MCENTIRE JOINT NATIONAL GUARD BASE, S.C. --
Due to an innovative partnership with Lexington Medical Center, U.S. Air National Guard Airmen with the 169th Fighter Wing, South Carolina Air National Guard (SCANG), are being rapidly tested for COVID-19 to ensure critical missions can continue uninterrupted.
“It started with an idea. Just sitting down one day just saying ‘Hey. Why can’t we do this?’” explained U.S. Air Force Master Sgt. James Bosley. Thanks to Bosley’s civilian expertise, he was able to facilitate a unique contract to get SCANG personnel returning from deployment tested as well as personnel assigned to the Aerospace Control Alert (169ACA) trained unit at McEntire Joint National Guard Base.
Bosley works as a microbiology and molecular supervisor for Lexington Medical Center in Lexington, South Carolina during the week. On drill weekends he’s the 169th Fighter Wing Drug Demand Reduction Program Manager with the 169th Medical Group.
When 169th Fighter Wing Commander, Col. Akshai Gandhi, wanted to start testing mission critical personnel on base, 169th Fighter Wing Public Health reached out to Bosley because of his connections with Biofire Defense, a company that manufactures a rapid COVID-19 test.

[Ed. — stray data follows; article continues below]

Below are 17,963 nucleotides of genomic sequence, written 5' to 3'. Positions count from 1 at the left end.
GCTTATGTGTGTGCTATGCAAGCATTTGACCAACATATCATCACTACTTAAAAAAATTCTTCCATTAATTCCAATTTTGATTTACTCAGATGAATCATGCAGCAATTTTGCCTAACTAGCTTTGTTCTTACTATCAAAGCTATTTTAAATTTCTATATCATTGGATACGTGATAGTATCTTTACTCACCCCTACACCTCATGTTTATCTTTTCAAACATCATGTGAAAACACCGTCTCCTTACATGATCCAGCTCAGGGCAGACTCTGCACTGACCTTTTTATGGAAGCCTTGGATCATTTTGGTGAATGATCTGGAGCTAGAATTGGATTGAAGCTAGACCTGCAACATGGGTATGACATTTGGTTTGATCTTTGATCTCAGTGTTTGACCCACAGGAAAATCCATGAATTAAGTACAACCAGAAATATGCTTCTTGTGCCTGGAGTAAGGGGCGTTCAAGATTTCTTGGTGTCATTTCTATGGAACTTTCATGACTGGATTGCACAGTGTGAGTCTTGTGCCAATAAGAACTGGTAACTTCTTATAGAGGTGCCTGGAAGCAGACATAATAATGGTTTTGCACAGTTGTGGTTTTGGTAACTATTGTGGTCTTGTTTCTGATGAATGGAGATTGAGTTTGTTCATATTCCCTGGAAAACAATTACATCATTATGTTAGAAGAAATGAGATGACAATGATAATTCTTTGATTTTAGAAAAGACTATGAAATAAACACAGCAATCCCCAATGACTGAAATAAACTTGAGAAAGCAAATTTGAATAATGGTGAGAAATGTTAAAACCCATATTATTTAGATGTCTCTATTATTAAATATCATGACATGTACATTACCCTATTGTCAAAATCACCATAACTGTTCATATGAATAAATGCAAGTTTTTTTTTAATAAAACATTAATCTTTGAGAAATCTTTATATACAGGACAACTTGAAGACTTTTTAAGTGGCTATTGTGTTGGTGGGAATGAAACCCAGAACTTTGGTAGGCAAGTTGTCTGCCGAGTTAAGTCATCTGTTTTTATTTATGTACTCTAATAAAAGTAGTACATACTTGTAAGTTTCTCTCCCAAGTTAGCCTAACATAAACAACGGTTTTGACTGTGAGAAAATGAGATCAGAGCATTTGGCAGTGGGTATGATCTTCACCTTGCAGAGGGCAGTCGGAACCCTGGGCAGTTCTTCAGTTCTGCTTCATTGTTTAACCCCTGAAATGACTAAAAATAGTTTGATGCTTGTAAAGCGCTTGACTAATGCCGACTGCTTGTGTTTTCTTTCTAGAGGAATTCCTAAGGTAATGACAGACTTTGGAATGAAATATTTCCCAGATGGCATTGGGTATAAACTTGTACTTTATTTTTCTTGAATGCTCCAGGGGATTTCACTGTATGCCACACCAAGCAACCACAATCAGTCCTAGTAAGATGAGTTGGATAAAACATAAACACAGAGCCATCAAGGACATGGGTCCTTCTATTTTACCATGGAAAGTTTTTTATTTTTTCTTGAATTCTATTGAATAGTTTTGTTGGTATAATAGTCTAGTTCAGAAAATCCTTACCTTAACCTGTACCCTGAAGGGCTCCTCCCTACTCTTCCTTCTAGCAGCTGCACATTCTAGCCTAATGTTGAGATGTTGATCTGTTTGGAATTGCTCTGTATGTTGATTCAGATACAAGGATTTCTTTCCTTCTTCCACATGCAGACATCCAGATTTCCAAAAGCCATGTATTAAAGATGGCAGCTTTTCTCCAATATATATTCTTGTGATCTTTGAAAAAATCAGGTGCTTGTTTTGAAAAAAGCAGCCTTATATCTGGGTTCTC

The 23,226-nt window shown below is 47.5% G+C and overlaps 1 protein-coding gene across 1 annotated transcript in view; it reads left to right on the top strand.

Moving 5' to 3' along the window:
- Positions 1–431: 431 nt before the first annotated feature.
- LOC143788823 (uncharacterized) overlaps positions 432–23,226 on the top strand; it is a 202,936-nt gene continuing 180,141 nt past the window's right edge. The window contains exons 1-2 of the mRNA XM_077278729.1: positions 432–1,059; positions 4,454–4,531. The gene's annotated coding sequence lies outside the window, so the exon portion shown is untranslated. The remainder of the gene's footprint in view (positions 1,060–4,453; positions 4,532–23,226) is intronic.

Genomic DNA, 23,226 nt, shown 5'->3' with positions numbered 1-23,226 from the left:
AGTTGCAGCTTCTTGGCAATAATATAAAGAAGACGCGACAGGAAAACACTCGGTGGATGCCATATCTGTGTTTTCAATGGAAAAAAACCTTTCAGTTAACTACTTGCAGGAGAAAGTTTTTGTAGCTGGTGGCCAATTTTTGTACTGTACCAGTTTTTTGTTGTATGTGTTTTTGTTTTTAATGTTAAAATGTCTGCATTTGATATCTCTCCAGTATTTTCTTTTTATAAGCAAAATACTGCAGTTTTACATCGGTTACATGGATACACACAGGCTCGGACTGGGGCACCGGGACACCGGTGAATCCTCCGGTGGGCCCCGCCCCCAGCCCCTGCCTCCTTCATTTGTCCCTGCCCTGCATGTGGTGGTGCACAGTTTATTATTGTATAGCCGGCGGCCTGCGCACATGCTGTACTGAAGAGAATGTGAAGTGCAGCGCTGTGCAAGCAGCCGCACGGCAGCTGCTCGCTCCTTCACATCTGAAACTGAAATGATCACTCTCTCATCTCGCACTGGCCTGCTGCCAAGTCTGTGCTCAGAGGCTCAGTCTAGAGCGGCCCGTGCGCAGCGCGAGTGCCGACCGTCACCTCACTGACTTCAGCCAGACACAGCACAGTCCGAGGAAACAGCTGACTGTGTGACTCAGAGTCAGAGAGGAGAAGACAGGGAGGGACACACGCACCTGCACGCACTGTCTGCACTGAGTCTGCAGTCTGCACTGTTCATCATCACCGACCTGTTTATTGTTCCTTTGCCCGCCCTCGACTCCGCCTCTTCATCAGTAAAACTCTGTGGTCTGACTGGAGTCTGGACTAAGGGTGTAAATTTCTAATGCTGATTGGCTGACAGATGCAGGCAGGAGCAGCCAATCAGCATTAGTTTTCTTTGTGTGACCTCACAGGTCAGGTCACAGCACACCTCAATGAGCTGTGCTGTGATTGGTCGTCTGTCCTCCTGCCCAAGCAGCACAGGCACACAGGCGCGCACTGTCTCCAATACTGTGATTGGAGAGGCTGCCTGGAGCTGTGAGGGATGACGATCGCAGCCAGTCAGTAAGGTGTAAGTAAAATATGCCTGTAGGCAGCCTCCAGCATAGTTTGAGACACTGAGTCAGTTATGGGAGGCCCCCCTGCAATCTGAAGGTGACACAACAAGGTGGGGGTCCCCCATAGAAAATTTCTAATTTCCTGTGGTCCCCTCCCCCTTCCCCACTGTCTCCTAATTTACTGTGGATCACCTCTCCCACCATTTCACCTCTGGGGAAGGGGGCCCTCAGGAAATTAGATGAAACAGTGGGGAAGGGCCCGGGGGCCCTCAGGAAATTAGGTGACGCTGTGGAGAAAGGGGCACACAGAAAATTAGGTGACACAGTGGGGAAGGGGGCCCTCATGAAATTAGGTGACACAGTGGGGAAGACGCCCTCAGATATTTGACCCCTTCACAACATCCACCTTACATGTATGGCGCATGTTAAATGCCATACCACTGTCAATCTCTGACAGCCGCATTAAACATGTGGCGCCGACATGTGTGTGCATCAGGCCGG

“I realized that I could be doing this testing. I could do it at my hospital. I went to my administration [at Lexington Medical Center] and said ‘Here’s the deal. We need to do COVID testing for our patients. But we also need to do it for the military.’” Bosley said.
Right now only returning deployers and 169ACA assigned Airmen are being tested weekly.
Bosley performs testing twice a week along with Army or Air Guard medical personnel who assist with the collection of the sample. The medical personnel are provided by State Air Surgeon Dr. (Col.) Philip Latham’s Medical Strike Team. The Medical Strike Team is an Army/Air Guard medical collaboration that links Army Guard medics with Air Guard aerospace medical technicians. The Medical Strike Team has been performing COVID-19 testing across South Carolina since May at community testing sites, correctional facilities and other locations.
When Bosley arrives, he has the testing procedure down to a science. “I show up and the people who will be tested are waiting for me. I gown up in the proper PPE, put the gloves on and then do the nasopharyngeal swab. Then I have a tube of vial transport media, in a Hank’s solution that I break the swab into. [Hank’s] is a media that supports the growth of viruses and keeps them healthy until I get back to work,” Bosley said.
It only takes two hours to get the results back. Bosley said the testing might be ramped up later to include other critical personnel on base.